Republican Rep. Michael McCaul (left) and Democratic Rep. Gregory Meeks (right), the chairman and ranking member of the House Foreign Affairs Committee.
Bill Clark/CQ-Roll Call via Getty Images
The House Foreign Affairs Committee will hold a hearing next Thursday on AUMFs.
That tees up a potential repeal of the more than 20-year-old law, which authorized the Iraq war.
The Senate easily passed a bill to do just that earlier this year, but it’s stalled in the House.
The House Foreign Affairs Committee will hold a hearing next week on repealing the law that authorized the disastrous US invasion of Iraq in 2003.
Committee spokeswoman Leslie Shedd confirmed that the hearing would take place, and that more details will be announced on Thursday morning.
The hearing, scheduled for 10 am next Thursday, is expected to address both the repeal of the 2002 authorization of the use of military force (AUMF) against Iraq and the replacement of the 2001 AUMF, according to one person familiar with the planning.
It’s the first time that the House is set to officially address the issue since Republicans gained control of the chamber earlier this year. In March, the Senate passed a bill to repeal both the 1991 and 2002 AUMFs by a sweeping 66-30 margin, though dozens of Republicans ultimately opposed it.
The effort to repeal the Iraq war powers has been stalled for months in the House, largely owing to the opposition of defense-minded Republicans on key committees.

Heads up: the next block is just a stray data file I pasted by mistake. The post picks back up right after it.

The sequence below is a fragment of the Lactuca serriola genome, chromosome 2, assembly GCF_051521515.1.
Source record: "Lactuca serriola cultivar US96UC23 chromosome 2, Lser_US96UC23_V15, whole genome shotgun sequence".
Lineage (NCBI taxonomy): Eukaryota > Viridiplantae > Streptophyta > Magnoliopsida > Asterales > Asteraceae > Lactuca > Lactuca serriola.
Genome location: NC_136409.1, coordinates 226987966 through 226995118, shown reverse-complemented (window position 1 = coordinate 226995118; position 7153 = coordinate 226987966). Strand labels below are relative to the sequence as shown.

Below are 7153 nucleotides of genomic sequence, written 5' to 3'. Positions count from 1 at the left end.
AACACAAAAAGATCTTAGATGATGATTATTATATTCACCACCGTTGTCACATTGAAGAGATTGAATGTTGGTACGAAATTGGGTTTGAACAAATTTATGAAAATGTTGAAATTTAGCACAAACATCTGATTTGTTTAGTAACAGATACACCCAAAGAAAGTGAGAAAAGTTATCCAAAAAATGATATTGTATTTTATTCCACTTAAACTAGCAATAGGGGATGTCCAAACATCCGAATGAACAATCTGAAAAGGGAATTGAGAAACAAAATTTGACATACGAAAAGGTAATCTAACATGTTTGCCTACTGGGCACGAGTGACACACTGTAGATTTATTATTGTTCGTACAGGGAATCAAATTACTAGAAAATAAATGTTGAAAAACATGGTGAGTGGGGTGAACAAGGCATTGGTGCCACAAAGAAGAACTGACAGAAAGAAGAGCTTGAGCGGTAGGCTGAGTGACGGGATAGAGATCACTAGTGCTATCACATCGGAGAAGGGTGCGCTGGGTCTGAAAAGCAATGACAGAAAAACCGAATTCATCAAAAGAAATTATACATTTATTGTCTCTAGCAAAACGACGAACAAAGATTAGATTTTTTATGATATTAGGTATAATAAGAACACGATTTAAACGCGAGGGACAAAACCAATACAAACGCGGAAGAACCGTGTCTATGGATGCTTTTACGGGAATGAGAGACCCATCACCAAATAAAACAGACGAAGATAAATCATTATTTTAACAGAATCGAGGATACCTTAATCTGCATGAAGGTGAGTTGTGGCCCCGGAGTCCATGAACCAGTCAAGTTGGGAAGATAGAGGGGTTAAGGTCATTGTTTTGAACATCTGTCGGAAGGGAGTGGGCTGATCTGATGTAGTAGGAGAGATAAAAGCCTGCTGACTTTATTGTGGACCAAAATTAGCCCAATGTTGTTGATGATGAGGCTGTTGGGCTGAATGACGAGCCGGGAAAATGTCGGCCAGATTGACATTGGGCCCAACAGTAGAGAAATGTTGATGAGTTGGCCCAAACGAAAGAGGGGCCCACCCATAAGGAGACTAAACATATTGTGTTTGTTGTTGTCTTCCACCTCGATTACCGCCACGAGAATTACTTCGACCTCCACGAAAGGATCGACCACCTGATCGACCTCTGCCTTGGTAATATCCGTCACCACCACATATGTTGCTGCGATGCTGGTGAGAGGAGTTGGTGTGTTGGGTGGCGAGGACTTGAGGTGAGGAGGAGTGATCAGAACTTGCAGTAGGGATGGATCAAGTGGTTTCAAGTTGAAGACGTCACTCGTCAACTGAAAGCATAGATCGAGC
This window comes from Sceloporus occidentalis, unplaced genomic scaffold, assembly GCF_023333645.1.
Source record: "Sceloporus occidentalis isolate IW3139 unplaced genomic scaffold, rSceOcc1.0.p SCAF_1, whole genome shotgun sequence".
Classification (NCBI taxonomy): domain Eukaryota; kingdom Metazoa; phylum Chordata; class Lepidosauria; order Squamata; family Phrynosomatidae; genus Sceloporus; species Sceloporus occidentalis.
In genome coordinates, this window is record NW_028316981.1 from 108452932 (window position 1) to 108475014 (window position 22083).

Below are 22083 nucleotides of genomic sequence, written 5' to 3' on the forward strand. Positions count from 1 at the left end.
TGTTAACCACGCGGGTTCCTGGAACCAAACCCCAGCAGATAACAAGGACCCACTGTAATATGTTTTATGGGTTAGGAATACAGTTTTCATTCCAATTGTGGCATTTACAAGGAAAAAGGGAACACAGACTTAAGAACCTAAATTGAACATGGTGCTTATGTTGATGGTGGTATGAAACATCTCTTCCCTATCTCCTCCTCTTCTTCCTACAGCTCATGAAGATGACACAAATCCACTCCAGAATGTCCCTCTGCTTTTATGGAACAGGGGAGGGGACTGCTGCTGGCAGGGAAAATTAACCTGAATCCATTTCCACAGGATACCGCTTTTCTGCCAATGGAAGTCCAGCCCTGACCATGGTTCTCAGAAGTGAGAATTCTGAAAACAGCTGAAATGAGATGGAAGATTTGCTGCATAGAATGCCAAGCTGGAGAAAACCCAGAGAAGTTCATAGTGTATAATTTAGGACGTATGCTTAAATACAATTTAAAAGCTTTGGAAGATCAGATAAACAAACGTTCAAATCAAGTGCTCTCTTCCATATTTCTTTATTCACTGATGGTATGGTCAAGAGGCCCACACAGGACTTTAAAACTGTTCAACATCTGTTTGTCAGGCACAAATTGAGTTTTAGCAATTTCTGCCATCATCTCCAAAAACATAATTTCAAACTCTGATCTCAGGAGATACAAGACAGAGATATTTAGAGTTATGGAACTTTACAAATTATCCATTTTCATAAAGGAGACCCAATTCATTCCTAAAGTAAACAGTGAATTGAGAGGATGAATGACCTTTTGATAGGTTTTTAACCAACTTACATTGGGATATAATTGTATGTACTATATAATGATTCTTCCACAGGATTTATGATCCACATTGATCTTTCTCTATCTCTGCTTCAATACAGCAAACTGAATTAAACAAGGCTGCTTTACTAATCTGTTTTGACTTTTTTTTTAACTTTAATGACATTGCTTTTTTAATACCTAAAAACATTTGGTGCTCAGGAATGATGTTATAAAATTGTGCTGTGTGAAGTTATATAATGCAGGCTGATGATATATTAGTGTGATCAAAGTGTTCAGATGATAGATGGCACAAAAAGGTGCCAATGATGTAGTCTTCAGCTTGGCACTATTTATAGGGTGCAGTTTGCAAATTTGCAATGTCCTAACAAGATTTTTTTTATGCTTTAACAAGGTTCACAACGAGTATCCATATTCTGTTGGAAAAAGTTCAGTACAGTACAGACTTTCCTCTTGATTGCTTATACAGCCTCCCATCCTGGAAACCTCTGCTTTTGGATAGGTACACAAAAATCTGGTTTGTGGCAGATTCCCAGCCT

While members of the hard-right House Freedom Caucus — along with most Democrats — are supportive of the effort, defense hawks have viewed the effort skeptically, believing that repealing the law could leave the United States with fewer tools to combat Iranian-backed militias in Iraq and the looming threat of terrorism more broadly.
House Republicans, seeking to mollify defense hawks, have established a working group led by Republican Rep. Ken Buck of Colorado to address both the Iraq war authorization and the 2001 AUMF, which authorized the president to wage war against the “nations, organizations, or persons he determines planned, authorized, committed, or aided” the September 11, 2001 terrorist attacks.
Democratic Rep. Gregory Meeks of New York, the committee’s ranking member, introduced a bill earlier this year that would replace the 2001 AUMF with a new authorization that’s more narrowly tailored to terrorist hotspots, and would need to be re-authorized every 4 years.
The House easily voted to repeal both the 1991 and 2002 AUMF in June 2021, when the chamber was controlled by Democrats. But dozens of House Republicans also voted for the bill. The Senate never took up the legislation.
This year marked the 20th anniversary of the 2003 invasion of Iraq, which resulted in the destabilization of the region and contributed to the rise of ISIS. The war, launched under false allegations that Iraqi dictator Saddam Hussein was developing weapons of mass destruction, has since been condemned by members of both parties as a mistake.